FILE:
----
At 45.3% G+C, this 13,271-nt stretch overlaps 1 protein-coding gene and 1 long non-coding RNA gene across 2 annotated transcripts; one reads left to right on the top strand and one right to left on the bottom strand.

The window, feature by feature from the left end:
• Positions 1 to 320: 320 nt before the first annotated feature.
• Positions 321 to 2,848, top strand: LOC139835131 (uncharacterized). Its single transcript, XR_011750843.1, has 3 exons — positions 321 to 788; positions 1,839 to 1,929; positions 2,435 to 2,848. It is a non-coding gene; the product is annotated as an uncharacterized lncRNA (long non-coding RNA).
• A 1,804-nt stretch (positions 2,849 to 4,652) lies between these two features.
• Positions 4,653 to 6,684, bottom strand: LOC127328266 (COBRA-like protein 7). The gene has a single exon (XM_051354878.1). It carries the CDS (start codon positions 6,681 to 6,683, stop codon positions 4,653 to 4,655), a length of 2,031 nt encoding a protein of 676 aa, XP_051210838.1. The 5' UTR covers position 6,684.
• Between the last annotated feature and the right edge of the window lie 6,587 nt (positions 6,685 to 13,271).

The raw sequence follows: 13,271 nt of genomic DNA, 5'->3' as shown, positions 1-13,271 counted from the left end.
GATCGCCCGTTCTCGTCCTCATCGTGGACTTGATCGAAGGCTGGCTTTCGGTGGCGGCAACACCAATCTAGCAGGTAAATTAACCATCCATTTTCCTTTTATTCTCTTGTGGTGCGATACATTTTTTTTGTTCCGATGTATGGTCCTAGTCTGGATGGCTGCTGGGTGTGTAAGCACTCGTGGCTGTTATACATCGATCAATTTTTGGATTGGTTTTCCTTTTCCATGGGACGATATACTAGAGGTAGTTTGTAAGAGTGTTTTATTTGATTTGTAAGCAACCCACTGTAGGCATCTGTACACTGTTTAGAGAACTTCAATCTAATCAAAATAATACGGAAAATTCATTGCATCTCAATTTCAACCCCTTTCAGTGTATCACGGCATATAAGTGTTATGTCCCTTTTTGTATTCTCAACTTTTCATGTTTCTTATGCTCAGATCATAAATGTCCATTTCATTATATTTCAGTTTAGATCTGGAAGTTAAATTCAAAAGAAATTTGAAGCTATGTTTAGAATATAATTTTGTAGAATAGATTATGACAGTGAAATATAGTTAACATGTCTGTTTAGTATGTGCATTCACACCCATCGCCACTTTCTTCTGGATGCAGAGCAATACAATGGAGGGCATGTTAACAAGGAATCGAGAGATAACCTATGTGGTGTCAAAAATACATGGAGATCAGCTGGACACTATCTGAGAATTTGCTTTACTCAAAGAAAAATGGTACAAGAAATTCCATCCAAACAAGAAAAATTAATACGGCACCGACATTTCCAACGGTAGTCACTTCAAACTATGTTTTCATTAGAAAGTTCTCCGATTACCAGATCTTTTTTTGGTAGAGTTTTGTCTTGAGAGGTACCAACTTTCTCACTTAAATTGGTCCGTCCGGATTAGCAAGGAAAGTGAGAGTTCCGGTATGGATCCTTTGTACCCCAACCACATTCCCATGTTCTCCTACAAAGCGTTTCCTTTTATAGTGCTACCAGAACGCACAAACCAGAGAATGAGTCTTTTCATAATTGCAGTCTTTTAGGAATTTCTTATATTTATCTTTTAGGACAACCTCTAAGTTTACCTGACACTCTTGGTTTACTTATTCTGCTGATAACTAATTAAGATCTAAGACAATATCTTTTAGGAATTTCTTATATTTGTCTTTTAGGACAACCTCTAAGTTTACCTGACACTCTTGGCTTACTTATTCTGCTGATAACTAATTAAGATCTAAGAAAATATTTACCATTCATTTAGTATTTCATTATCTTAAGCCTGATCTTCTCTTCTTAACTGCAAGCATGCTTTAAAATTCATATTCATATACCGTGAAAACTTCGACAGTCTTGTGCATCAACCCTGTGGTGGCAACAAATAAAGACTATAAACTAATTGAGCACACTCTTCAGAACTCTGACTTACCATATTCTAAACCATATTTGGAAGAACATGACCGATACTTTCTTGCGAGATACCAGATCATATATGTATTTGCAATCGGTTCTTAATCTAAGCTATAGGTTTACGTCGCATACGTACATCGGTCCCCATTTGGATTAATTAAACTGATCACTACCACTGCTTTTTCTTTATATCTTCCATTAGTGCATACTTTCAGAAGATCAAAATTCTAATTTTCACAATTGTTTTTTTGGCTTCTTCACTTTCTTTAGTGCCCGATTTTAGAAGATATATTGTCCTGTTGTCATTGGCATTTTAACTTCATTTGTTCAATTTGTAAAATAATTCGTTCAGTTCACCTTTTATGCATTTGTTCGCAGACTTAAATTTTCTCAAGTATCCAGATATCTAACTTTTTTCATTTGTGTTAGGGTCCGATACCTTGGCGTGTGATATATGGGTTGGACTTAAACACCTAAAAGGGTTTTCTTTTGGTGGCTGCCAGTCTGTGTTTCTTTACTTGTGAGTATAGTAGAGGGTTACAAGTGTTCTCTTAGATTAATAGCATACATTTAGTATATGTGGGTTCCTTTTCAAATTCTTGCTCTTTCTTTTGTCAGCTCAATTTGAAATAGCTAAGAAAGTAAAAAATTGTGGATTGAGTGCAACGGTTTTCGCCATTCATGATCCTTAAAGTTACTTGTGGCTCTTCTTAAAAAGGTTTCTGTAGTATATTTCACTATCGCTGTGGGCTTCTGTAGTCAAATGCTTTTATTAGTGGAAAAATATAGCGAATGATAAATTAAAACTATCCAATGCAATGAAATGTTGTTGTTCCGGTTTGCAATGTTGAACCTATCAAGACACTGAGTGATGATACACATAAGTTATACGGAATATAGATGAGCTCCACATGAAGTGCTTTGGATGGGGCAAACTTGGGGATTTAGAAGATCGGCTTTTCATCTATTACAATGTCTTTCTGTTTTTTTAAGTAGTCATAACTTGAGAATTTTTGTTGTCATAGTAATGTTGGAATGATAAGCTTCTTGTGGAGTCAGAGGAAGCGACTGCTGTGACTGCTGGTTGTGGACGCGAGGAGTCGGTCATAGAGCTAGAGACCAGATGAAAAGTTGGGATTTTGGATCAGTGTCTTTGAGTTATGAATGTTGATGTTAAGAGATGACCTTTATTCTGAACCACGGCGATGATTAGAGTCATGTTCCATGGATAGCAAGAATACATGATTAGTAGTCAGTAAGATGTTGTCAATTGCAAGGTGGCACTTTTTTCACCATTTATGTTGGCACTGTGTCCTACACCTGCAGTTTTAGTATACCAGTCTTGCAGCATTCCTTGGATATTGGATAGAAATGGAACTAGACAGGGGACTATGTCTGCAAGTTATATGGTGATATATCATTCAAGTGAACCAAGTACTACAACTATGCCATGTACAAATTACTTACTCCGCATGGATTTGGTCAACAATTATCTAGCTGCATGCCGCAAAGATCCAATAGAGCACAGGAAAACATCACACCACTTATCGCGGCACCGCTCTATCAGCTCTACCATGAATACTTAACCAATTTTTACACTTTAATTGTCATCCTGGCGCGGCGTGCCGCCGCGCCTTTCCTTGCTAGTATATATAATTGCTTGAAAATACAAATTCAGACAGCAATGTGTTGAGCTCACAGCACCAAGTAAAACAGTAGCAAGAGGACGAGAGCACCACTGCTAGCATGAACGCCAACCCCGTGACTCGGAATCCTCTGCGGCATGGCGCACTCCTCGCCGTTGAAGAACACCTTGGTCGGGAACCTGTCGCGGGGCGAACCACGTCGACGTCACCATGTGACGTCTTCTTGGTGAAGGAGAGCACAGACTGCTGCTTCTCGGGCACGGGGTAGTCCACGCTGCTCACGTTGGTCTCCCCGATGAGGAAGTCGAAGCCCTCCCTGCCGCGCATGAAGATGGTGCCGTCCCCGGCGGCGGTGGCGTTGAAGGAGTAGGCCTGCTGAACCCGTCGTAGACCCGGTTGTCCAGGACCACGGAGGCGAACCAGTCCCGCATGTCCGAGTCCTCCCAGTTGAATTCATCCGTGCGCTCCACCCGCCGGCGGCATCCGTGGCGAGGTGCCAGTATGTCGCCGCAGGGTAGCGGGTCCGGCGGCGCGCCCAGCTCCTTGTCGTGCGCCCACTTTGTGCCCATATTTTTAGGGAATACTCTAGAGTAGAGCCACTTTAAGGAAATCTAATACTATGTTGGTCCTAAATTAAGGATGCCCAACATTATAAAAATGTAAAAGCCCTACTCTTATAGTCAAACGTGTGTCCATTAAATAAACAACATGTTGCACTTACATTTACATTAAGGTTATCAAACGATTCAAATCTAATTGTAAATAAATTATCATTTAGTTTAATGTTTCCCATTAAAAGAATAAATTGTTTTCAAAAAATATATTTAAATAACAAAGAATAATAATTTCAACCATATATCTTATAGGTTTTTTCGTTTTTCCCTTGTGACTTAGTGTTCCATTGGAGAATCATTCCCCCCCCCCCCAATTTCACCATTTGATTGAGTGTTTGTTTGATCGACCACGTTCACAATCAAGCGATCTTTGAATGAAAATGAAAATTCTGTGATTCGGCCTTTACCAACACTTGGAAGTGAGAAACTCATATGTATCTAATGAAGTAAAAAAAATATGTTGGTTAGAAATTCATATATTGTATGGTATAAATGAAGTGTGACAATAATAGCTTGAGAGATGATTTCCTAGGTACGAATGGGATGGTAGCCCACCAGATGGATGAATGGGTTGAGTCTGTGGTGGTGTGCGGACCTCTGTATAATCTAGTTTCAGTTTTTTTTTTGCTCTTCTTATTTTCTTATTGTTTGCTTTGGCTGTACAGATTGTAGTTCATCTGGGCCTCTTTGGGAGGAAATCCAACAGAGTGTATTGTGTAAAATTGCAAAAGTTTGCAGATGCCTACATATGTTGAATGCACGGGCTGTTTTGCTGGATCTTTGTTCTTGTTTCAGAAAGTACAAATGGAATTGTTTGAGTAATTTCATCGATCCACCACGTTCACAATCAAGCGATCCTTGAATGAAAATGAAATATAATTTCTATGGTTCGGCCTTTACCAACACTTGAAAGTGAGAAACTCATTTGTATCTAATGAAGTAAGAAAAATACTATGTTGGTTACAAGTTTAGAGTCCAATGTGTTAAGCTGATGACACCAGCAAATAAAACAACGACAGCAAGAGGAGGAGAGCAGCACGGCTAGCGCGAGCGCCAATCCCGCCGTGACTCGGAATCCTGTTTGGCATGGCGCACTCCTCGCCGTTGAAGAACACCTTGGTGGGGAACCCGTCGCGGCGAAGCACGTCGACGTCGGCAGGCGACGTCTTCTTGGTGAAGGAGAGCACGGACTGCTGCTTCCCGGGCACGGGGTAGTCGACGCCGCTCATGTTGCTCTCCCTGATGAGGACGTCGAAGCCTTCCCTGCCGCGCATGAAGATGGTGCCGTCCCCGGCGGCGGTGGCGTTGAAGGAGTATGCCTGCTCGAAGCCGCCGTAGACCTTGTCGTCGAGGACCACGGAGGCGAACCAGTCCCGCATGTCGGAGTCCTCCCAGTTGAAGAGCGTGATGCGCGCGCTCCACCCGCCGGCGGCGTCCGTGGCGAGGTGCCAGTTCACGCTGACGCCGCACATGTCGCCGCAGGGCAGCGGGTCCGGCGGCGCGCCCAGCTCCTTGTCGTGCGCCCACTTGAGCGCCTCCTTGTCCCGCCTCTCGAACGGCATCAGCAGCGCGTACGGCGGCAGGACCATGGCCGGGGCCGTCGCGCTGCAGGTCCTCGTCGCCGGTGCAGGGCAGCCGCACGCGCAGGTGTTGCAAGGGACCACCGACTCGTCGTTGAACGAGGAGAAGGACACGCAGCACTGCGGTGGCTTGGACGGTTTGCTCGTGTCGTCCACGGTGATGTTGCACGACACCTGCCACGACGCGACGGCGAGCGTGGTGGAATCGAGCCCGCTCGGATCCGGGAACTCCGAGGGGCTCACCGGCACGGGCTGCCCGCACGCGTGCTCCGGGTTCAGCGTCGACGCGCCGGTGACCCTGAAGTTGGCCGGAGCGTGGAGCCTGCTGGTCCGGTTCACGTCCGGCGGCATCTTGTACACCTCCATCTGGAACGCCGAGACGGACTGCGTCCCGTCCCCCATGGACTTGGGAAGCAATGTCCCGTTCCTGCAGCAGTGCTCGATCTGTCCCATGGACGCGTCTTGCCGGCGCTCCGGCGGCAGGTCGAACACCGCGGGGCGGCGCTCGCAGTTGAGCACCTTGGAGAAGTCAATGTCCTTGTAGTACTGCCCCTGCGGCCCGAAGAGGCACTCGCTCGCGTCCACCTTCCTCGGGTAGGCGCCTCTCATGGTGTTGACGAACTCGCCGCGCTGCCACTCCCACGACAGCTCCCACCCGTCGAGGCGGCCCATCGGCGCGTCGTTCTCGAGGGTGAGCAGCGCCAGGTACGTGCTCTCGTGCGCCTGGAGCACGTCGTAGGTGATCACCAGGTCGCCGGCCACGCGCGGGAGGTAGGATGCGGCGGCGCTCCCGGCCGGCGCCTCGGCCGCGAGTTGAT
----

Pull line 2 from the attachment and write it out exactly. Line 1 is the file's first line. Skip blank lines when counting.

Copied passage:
The window, feature by feature from the left end: